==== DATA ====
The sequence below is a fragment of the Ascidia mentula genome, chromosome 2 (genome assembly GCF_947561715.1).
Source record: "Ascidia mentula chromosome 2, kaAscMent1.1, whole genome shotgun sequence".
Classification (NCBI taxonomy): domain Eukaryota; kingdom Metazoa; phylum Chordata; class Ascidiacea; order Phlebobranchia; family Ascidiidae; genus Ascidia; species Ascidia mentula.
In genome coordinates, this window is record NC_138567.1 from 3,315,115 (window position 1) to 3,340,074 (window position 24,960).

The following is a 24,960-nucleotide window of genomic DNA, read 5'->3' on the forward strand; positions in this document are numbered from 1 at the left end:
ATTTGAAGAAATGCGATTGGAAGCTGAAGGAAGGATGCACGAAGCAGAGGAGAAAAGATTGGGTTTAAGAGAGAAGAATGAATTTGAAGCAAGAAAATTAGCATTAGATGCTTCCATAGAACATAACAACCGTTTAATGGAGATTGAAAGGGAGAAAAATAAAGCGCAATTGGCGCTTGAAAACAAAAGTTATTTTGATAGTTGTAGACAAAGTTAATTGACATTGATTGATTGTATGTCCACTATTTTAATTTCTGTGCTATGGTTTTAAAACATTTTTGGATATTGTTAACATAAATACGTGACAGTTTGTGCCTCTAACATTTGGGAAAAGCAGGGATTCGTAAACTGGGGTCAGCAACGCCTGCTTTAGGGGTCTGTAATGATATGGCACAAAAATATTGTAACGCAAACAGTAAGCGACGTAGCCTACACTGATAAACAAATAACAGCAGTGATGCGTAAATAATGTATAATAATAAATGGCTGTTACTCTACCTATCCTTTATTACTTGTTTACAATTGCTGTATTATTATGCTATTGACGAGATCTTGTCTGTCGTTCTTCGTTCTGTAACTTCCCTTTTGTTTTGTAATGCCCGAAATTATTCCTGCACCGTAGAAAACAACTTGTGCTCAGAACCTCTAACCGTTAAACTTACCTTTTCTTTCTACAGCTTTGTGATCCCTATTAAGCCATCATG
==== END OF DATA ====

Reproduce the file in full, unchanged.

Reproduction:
The sequence below is a fragment of the Ascidia mentula genome, chromosome 2 (genome assembly GCF_947561715.1).
Source record: "Ascidia mentula chromosome 2, kaAscMent1.1, whole genome shotgun sequence".
Classification (NCBI taxonomy): domain Eukaryota; kingdom Metazoa; phylum Chordata; class Ascidiacea; order Phlebobranchia; family Ascidiidae; genus Ascidia; species Ascidia mentula.
In genome coordinates, this window is record NC_138567.1 from 3,315,115 (window position 1) to 3,340,074 (window position 24,960).

The following is a 24,960-nucleotide window of genomic DNA, read 5'->3' on the forward strand; positions in this document are numbered from 1 at the left end:
ATTTGAAGAAATGCGATTGGAAGCTGAAGGAAGGATGCACGAAGCAGAGGAGAAAAGATTGGGTTTAAGAGAGAAGAATGAATTTGAAGCAAGAAAATTAGCATTAGATGCTTCCATAGAACATAACAACCGTTTAATGGAGATTGAAAGGGAGAAAAATAAAGCGCAATTGGCGCTTGAAAACAAAAGTTATTTTGATAGTTGTAGACAAAGTTAATTGACATTGATTGATTGTATGTCCACTATTTTAATTTCTGTGCTATGGTTTTAAAACATTTTTGGATATTGTTAACATAAATACGTGACAGTTTGTGCCTCTAACATTTGGGAAAAGCAGGGATTCGTAAACTGGGGTCAGCAACGCCTGCTTTAGGGGTCTGTAATGATATGGCACAAAAATATTGTAACGCAAACAGTAAGCGACGTAGCCTACACTGATAAACAAATAACAGCAGTGATGCGTAAATAATGTATAATAATAAATGGCTGTTACTCTACCTATCCTTTATTACTTGTTTACAATTGCTGTATTATTATGCTATTGACGAGATCTTGTCTGTCGTTCTTCGTTCTGTAACTTCCCTTTTGTTTTGTAATGCCCGAAATTATTCCTGCACCGTAGAAAACAACTTGTGCTCAGAACCTCTAACCGTTAAACTTACCTTTTCTTTCTACAGCTTTGTGATCCCTATTAAGCCATCATG